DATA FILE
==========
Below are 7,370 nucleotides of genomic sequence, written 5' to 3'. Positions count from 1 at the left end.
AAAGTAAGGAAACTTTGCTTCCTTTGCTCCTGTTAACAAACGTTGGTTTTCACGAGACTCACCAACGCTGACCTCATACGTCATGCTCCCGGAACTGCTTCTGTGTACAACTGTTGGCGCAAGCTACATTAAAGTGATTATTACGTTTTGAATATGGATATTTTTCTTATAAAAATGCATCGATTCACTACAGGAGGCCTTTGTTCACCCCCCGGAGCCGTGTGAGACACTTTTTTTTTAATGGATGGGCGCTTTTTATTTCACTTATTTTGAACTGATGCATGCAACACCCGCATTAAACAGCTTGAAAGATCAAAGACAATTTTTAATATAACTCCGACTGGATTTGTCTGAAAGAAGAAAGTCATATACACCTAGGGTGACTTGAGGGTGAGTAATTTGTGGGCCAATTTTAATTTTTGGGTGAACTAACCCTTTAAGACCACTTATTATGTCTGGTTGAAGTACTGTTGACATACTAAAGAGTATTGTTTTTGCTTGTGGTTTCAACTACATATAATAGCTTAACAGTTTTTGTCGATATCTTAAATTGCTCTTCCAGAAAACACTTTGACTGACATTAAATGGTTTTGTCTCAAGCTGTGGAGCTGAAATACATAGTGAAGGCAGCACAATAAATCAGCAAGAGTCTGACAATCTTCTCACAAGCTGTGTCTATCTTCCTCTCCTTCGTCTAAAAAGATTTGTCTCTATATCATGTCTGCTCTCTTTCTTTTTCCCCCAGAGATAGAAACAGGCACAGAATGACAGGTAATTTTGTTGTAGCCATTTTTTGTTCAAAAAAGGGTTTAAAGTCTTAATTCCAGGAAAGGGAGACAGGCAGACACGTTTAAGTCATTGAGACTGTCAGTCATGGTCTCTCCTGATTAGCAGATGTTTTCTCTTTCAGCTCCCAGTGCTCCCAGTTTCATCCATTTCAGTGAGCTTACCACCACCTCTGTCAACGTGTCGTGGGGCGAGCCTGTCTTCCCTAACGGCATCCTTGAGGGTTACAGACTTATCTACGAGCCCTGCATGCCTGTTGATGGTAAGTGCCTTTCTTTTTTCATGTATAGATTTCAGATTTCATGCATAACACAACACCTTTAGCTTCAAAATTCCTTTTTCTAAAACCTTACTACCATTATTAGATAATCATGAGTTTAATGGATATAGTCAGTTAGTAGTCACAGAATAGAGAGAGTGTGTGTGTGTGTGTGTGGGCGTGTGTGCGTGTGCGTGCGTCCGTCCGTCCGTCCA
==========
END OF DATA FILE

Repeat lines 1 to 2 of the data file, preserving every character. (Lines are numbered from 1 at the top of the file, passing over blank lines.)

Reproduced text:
Below are 7,370 nucleotides of genomic sequence, written 5' to 3'. Positions count from 1 at the left end.
AAAGTAAGGAAACTTTGCTTCCTTTGCTCCTGTTAACAAACGTTGGTTTTCACGAGACTCACCAACGCTGACCTCATACGTCATGCTCCCGGAACTGCTTCTGTGTACAACTGTTGGCGCAAGCTACATTAAAGTGATTATTACGTTTTGAATATGGATATTTTTCTTATAAAAATGCATCGATTCACTACAGGAGGCCTTTGTTCACCCCCCGGAGCCGTGTGAGACACTTTTTTTTTAATGGATGGGCGCTTTTTATTTCACTTATTTTGAACTGATGCATGCAACACCCGCATTAAACAGCTTGAAAGATCAAAGACAATTTTTAATATAACTCCGACTGGATTTGTCTGAAAGAAGAAAGTCATATACACCTAGGGTGACTTGAGGGTGAGTAATTTGTGGGCCAATTTTAATTTTTGGGTGAACTAACCCTTTAAGACCACTTATTATGTCTGGTTGAAGTACTGTTGACATACTAAAGAGTATTGTTTTTGCTTGTGGTTTCAACTACATATAATAGCTTAACAGTTTTTGTCGATATCTTAAATTGCTCTTCCAGAAAACACTTTGACTGACATTAAATGGTTTTGTCTCAAGCTGTGGAGCTGAAATACATAGTGAAGGCAGCACAATAAATCAGCAAGAGTCTGACAATCTTCTCACAAGCTGTGTCTATCTTCCTCTCCTTCGTCTAAAAAGATTTGTCTCTATATCATGTCTGCTCTCTTTCTTTTTCCCCCAGAGATAGAAACAGGCACAGAATGACAGGTAATTTTGTTGTAGCCATTTTTTGTTCAAAAAAGGGTTTAAAGTCTTAATTCCAGGAAAGGGAGACAGGCAGACACGTTTAAGTCATTGAGACTGTCAGTCATGGTCTCTCCTGATTAGCAGATGTTTTCTCTTTCAGCTCCCAGTGCTCCCAGTTTCATCCATTTCAGTGAGCTTACCACCACCTCTGTCAACGTGTCGTGGGGCGAGCCTGTCTTCCCTAACGGCATCCTTGAGGGTTACAGACTTATCTACGAGCCCTGCATGCCTGTTGATGGTAAGTGCCTTTCTTTTTTCATGTATAGATTTCAGATTTCATGCATAACACAACACCTTTAGCTTCAAAATTCCTTTTTCTAAAACCTTACTACCATTATTAGATAATCATGAGTTTAATGGATATAGTCAGTTAGTAGTCACAGAATAGAGAGAGTGTGTGTGTGTGTGTGTGGGCGTGTGTGCGTGTGCGTGCGTCCGTCCGTCCGTCCA